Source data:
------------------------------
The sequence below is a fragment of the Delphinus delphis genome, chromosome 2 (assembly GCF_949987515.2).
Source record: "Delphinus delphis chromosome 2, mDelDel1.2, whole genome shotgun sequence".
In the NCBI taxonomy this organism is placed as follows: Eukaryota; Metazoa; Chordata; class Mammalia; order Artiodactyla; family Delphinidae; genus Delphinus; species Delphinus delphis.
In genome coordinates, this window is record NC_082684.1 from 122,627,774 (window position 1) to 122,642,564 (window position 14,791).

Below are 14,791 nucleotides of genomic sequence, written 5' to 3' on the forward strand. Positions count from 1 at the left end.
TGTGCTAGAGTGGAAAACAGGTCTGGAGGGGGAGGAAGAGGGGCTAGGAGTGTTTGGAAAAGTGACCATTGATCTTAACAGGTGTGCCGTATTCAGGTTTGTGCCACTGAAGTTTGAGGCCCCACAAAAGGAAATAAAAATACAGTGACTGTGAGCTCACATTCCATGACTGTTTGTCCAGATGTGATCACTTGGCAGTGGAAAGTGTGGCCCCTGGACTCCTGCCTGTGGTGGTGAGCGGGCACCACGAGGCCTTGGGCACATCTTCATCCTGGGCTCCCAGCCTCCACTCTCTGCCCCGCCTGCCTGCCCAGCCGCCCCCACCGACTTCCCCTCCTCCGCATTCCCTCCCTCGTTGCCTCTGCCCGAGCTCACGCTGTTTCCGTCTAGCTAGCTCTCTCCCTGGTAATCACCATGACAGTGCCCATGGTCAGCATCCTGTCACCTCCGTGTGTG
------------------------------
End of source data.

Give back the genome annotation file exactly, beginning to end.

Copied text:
The sequence below is a fragment of the Delphinus delphis genome, chromosome 2 (assembly GCF_949987515.2).
Source record: "Delphinus delphis chromosome 2, mDelDel1.2, whole genome shotgun sequence".
In the NCBI taxonomy this organism is placed as follows: Eukaryota; Metazoa; Chordata; class Mammalia; order Artiodactyla; family Delphinidae; genus Delphinus; species Delphinus delphis.
In genome coordinates, this window is record NC_082684.1 from 122,627,774 (window position 1) to 122,642,564 (window position 14,791).

Below are 14,791 nucleotides of genomic sequence, written 5' to 3' on the forward strand. Positions count from 1 at the left end.
TGTGCTAGAGTGGAAAACAGGTCTGGAGGGGGAGGAAGAGGGGCTAGGAGTGTTTGGAAAAGTGACCATTGATCTTAACAGGTGTGCCGTATTCAGGTTTGTGCCACTGAAGTTTGAGGCCCCACAAAAGGAAATAAAAATACAGTGACTGTGAGCTCACATTCCATGACTGTTTGTCCAGATGTGATCACTTGGCAGTGGAAAGTGTGGCCCCTGGACTCCTGCCTGTGGTGGTGAGCGGGCACCACGAGGCCTTGGGCACATCTTCATCCTGGGCTCCCAGCCTCCACTCTCTGCCCCGCCTGCCTGCCCAGCCGCCCCCACCGACTTCCCCTCCTCCGCATTCCCTCCCTCGTTGCCTCTGCCCGAGCTCACGCTGTTTCCGTCTAGCTAGCTCTCTCCCTGGTAATCACCATGACAGTGCCCATGGTCAGCATCCTGTCACCTCCGTGTGTG